Two-room school

One of the misfortunes of progress in education is the demise of the small country school. As I look back on all the attributes of attending a two-room school during the first eight years of my life, I wonder if we may have lost something we can never replace.

January 10, 2016 | John Schlageck, Kansas Farm Bureau | Agriculture

Buying local firewood helps prevent spread of tree diseases

The Kansas Department of Agriculture (KDA) encourages Kansans who use firewood to heat their homes to consider using local firewood to help prevent the spread of tree diseases and pests.

January 10, 2016 | | Agriculture

Great Bend Prairie Regional Advisory Committee to meet in Lyons

The Kansas Water Office's (KWO) Great Bend Prairie Regional Advisory Committee (RAC) will hold a meeting to discuss current water issues affecting the basin as well as the state.

January 10, 2016 | | Agriculture

‘Cover Your Acres’ conference set for Jan. 19-20

K-State Research and Extension is teaming up with the Northwest Kansas Crop Residue Alliance to host the 13th annual Cover Your Acres Winter Conference for crop producers and consultants on Jan. 19-20 at the Gateway Civic Center in Oberlin, Kansas.

January 10, 2016 | | Agriculture

Sequencing the wheat genome to help feed the world

Kansas State University Assistant Professor and Assistant Director of the Wheat Genetics Resource Center, Jesse Poland, in collaboration with the International Wheat Genome Sequencing Consortium (IWGSC), has announced the production of an improved whole genome assembly of bread wheat, the most widely grown cereal in the world.

January 10, 2016 | | Agriculture

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Articles by Section - Agriculture

Herbicide resistant weeds

Kansas State University researchers have discovered how weeds develop resistance to the popular herbicide glyphosate, a finding that could have broad future implications in agriculture ...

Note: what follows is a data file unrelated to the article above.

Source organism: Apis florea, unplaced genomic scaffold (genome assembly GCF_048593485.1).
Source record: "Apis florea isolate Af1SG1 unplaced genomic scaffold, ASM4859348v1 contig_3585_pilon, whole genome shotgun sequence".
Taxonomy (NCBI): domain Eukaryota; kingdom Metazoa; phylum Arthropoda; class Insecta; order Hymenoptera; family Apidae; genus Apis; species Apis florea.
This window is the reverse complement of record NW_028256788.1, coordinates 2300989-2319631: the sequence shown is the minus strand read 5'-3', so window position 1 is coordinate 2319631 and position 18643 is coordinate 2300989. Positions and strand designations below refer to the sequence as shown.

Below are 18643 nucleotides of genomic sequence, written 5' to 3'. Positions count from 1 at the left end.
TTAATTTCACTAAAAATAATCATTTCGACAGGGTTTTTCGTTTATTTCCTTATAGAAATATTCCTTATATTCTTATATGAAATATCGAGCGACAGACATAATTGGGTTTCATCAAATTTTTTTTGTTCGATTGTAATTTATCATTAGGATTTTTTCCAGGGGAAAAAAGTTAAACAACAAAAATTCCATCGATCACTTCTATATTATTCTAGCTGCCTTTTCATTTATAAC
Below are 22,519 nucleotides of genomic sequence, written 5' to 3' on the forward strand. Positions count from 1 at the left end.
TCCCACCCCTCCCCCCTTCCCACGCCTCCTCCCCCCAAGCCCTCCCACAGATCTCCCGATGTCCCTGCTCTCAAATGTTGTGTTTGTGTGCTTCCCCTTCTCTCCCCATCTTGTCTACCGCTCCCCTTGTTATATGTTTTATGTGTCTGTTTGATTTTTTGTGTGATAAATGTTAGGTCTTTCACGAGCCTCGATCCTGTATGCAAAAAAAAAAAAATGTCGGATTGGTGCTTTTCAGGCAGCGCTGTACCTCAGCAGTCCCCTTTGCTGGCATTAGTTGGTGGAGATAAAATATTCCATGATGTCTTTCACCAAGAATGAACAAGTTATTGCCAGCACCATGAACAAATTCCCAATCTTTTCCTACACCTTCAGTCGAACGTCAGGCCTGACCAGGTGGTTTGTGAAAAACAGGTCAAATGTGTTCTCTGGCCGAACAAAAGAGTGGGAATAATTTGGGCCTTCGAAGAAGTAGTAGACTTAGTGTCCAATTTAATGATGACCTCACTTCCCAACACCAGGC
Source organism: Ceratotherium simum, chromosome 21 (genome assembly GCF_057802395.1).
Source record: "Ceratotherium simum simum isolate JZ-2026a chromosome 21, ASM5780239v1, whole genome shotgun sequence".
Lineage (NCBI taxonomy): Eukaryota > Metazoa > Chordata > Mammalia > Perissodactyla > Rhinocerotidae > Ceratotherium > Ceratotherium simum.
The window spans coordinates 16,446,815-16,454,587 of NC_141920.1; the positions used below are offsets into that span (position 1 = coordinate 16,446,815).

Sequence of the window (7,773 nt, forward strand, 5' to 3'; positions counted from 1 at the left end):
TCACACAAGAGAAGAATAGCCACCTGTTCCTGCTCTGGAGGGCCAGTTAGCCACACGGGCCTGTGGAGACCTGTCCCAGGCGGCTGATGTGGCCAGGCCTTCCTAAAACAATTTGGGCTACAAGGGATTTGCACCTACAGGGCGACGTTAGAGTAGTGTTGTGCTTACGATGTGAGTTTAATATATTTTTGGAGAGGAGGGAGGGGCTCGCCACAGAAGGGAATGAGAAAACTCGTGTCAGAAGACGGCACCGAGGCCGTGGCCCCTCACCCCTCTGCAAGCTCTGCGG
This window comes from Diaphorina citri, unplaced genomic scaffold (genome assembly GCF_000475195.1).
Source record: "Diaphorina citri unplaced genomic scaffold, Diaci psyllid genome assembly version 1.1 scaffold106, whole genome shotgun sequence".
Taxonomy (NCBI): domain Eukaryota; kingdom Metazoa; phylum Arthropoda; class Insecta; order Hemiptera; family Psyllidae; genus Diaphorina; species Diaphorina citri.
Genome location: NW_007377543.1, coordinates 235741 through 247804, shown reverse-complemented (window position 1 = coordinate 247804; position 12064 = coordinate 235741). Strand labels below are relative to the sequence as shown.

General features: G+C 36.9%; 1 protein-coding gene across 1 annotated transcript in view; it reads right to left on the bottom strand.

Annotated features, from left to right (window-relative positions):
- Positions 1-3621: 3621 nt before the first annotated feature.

March 17, 2018 | Tribune Staff | Agriculture

It’s terribly dry

Unless something changes in the moisture situation, Barb Downey and husband, Joe Carpenter will not burn their grassland in the Flint Hills this season. The ...

March 17, 2018 | John Schlageck, Kansas Farm Bureau | Agriculture

Agriculture and STEM

The drought continues to intensify and indications are rain may be sparse until at least May. That doesn't mean absolutely no precipitation in the ...

March 17, 2018 | Dr. Victor L. Martin | Agriculture

Food drive campaign kicks off Kansas Ag Month

MANHATTAN - Kansas Agriculture Month kicked off on March 5 with the Neighbor to Neighbor statewide food drive to reduce hunger in Kansas communities. Harvesters in ...

March 12, 2018 | Tribune Staff | Agriculture

Storm fury on the plains

Every seasoned Kansan knows we live in smack-dab in the middle of tornado alley. The Heartland of America boasts one of the most tornado active ...

March 12, 2018 | John Schlageck, Kansas Farm Bureau | Agriculture

Lesser Prairie Chicken survey

BOISE, Idaho – Aerial surveys will be begin March 16 and continue through mid-May in five states containing lesser prairie chicken habitat, including Kansas. The surveys ...

March 12, 2018 | Tribune Staff | Agriculture

Commission elected for grain commodities

MANHATTAN - The Kansas Department of Agriculture announced the results of the elections held for the state's five grain commodity commissions - corn, grain sorghum, soybean ...

March 12, 2018 | Tribune Staff | Agriculture

Drought and La Nina

Even with a severe lack of moisture, if you take a moment and look around the countryside, you will notice the 2018 wheat crop is ...

March 10, 2018 | Dr. Victor L. Martin | Agriculture

The withering wheat

Some say the landscape in central and western Kansas looks like a barren, brown wasteland. Others believe that statement may be too kind.

March 05, 2018 | John Schlageck, Kansas Farm Bureau | Agriculture

Control marestail in soybeans

Controlling marestail in soybeans continues to be a big challenge for Kansas no-till producers. Because soybeans are generally planted later in the season, and marestail ...

March 05, 2018 | Special to the Tribune | Agriculture